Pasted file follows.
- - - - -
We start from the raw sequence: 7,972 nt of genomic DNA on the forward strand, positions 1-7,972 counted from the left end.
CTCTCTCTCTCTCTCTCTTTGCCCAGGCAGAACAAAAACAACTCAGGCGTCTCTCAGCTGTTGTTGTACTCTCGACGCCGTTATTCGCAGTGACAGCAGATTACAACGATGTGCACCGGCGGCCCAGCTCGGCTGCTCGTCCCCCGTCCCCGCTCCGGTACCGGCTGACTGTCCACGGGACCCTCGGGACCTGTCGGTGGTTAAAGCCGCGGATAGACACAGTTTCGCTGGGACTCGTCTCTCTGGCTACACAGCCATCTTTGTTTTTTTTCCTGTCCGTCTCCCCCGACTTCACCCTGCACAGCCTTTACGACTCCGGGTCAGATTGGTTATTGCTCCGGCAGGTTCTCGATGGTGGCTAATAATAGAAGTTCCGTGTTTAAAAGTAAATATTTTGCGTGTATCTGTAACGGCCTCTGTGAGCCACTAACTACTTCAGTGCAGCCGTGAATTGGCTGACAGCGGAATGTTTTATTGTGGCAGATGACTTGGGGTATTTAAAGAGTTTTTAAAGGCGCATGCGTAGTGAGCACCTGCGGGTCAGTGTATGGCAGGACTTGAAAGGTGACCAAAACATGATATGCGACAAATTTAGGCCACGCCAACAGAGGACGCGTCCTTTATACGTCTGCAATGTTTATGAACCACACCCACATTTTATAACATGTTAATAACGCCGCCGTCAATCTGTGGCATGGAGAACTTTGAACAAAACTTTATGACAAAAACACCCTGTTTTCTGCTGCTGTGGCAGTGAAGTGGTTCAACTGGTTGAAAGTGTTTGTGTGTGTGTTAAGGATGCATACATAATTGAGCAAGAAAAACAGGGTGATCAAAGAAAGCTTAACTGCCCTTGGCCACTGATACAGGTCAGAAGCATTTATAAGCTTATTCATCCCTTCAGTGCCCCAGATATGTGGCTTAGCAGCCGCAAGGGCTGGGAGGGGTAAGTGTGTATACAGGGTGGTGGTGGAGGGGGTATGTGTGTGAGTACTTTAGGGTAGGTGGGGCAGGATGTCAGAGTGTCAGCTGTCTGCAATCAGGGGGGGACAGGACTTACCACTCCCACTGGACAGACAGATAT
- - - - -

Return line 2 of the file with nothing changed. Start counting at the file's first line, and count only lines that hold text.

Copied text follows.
CTCTCTCTCTCTCTCTCTTTGCCCAGGCAGAACAAAAACAACTCAGGCGTCTCTCAGCTGTTGTTGTACTCTCGACGCCGTTATTCGCAGTGACAGCAGATTACAACGATGTGCACCGGCGGCCCAGCTCGGCTGCTCGTCCCCCGTCCCCGCTCCGGTACCGGCTGACTGTCCACGGGACCCTCGGGACCTGTCGGTGGTTAAAGCCGCGGATAGACACAGTTTCGCTGGGACTCGTCTCTCTGGCTACACAGCCATCTTTGTTTTTTTTCCTGTCCGTCTCCCCCGACTTCACCCTGCACAGCCTTTACGACTCCGGGTCAGATTGGTTATTGCTCCGGCAGGTTCTCGATGGTGGCTAATAATAGAAGTTCCGTGTTTAAAAGTAAATATTTTGCGTGTATCTGTAACGGCCTCTGTGAGCCACTAACTACTTCAGTGCAGCCGTGAATTGGCTGACAGCGGAATGTTTTATTGTGGCAGATGACTTGGGGTATTTAAAGAGTTTTTAAAGGCGCATGCGTAGTGAGCACCTGCGGGTCAGTGTATGGCAGGACTTGAAAGGTGACCAAAACATGATATGCGACAAATTTAGGCCACGCCAACAGAGGACGCGTCCTTTATACGTCTGCAATGTTTATGAACCACACCCACATTTTATAACATGTTAATAACGCCGCCGTCAATCTGTGGCATGGAGAACTTTGAACAAAACTTTATGACAAAAACACCCTGTTTTCTGCTGCTGTGGCAGTGAAGTGGTTCAACTGGTTGAAAGTGTTTGTGTGTGTGTTAAGGATGCATACATAATTGAGCAAGAAAAACAGGGTGATCAAAGAAAGCTTAACTGCCCTTGGCCACTGATACAGGTCAGAAGCATTTATAAGCTTATTCATCCCTTCAGTGCCCCAGATATGTGGCTTAGCAGCCGCAAGGGCTGGGAGGGGTAAGTGTGTATACAGGGTGGTGGTGGAGGGGGTATGTGTGTGAGTACTTTAGGGTAGGTGGGGCAGGATGTCAGAGTGTCAGCTGTCTGCAATCAGGGGGGGACAGGACTTACCACTCCCACTGGACAGACAGATAT